Gareth Southgate is the new permanent England manager after winning a one-horse race.
We analysed the 46-year-old's strengths and weaknesses to decide the pros and cons of his appointment.
Knows England's youth
Named the Football Association's head of elite development in 2011, he then took the role of England Under-21s manager in August 2013. Southgate led the team to the 2015 and 2017 Euros finals, in-between leading the country to their first Toulon tournament glory in 22 years.
It is little wonder Football Association chief executive Martin Glenn said that "nobody knows the nation's young talent better than Gareth".
As well as knowing what talent there is, Southgate knows better than most what is required when it comes to representing England and working within the FA. It would be wrong to define his playing career by his missed penalty at Euro 96, having performed admirably for his country in winning 57 caps between 1995 and 2004.
Southgate has worked within the governing body on and off since the start of 2011, playing a key role in setting out England's DNA and bringing through young players. He knows things need to change if major tournament performances are to improve.
He may not be the loud, chest-beating kind of person, but across his entire career Southgate has displayed leadership. The former defender performed admirably for his country and captained every club he played for. Southgate has never shirked his responsibilities or walked away when the going gets tough, with those credentials evident when managing Middlesbrough and the Under-21s.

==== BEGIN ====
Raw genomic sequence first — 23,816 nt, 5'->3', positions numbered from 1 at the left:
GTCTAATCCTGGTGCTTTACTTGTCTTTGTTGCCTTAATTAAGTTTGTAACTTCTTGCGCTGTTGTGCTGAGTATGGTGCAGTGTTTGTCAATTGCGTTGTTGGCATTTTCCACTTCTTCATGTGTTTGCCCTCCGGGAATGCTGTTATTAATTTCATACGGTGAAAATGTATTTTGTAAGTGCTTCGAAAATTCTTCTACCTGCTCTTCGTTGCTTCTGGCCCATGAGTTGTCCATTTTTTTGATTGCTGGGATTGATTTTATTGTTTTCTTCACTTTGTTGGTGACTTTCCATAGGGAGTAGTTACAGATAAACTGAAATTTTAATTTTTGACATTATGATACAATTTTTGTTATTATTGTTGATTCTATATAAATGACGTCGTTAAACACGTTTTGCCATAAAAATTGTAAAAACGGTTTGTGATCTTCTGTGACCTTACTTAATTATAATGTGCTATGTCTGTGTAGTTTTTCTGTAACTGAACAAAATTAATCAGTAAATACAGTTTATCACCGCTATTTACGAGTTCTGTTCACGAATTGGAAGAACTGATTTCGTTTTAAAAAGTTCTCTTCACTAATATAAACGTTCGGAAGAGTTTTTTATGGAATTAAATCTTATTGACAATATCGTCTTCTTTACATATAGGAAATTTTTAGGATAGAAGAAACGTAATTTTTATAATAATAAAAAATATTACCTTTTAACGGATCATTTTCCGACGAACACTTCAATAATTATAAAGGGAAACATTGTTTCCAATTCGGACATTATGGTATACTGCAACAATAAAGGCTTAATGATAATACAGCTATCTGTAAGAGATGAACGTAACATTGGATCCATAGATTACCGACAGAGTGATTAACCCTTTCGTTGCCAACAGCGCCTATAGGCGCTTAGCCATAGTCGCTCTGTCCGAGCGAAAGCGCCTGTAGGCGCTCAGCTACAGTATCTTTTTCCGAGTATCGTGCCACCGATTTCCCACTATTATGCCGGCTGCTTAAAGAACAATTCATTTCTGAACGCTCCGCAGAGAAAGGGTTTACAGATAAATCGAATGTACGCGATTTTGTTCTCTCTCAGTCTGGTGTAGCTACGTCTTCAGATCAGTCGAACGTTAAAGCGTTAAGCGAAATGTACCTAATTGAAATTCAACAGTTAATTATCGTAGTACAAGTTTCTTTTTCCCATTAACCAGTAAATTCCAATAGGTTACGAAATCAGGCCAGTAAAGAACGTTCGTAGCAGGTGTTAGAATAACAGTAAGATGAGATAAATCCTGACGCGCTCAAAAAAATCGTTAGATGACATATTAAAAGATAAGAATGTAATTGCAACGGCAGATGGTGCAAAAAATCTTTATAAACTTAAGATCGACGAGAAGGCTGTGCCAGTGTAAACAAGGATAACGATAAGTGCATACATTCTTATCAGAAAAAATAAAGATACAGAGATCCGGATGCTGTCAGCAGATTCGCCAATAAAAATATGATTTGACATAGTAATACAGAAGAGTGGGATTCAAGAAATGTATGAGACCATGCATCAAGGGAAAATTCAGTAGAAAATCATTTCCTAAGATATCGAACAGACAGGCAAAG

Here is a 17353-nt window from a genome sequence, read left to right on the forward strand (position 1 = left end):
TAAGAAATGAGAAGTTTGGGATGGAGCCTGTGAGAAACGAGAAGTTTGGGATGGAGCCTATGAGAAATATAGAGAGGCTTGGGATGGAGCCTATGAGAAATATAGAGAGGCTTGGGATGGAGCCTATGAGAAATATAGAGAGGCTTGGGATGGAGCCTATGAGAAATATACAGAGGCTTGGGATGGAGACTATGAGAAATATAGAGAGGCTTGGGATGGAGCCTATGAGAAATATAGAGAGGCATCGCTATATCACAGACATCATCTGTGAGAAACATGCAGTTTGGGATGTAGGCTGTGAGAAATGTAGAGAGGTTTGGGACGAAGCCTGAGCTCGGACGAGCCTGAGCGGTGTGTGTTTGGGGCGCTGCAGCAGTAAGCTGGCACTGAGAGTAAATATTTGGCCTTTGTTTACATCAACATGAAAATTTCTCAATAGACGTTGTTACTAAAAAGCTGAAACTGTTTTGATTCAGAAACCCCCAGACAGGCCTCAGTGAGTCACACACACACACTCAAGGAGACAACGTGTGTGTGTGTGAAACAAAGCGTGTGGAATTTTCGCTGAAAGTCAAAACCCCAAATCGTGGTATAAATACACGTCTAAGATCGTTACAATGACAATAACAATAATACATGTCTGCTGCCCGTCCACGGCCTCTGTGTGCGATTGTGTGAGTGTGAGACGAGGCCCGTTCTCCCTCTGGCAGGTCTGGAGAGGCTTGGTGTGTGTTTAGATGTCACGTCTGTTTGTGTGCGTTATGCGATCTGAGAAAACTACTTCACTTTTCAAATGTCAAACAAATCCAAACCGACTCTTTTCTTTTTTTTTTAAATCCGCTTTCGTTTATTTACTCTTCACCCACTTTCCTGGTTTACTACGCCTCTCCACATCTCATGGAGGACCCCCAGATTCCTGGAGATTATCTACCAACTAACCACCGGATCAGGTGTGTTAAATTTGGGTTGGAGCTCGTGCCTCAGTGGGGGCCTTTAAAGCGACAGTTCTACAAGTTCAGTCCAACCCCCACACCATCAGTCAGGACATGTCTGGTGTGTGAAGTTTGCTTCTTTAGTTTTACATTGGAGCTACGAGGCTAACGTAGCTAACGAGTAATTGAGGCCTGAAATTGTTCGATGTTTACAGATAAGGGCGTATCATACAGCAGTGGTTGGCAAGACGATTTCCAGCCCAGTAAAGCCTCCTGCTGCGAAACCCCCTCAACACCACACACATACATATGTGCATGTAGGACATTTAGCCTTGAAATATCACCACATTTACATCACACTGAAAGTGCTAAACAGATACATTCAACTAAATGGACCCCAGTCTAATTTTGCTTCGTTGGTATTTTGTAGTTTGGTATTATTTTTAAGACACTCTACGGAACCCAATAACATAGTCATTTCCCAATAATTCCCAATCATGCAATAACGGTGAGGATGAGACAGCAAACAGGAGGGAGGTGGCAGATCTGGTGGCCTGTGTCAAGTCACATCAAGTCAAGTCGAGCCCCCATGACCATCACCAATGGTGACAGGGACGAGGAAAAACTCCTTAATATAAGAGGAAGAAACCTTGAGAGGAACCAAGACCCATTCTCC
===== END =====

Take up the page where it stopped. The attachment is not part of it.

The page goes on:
Southgate does not have the deepest managerial CV and in September admitted he was not ready for the senior job.
The 46-year-old's only job in club management was with Middlesbrough, where 12th and 13th place finishes were followed by relegation from the Premier League in 2009 and firing within months. Southgate returned to management in August 2013 as head coach of the England Under-21s.
Is he too nice?
They say nice guys finish last and being nice is "an accusation" Southgate has faced throughout his life, and was asked again about recently.
"It can be (a compliment) and sometimes it isn't necessarily," he said, before pointing to a firmness and discipline that underpins his management style.
The best of a shallow pool
Almost as depressing as England's Euro 2016 exit to minnows Iceland was the dearth of options to succeed Roy Hodgson. The choices shrunk further after Sam Allardyce's brief reign, with Southgate the clear choice to succeed him permanently after a solid four-match temporary stint. He might be the right man, but the lack of competition is a concern.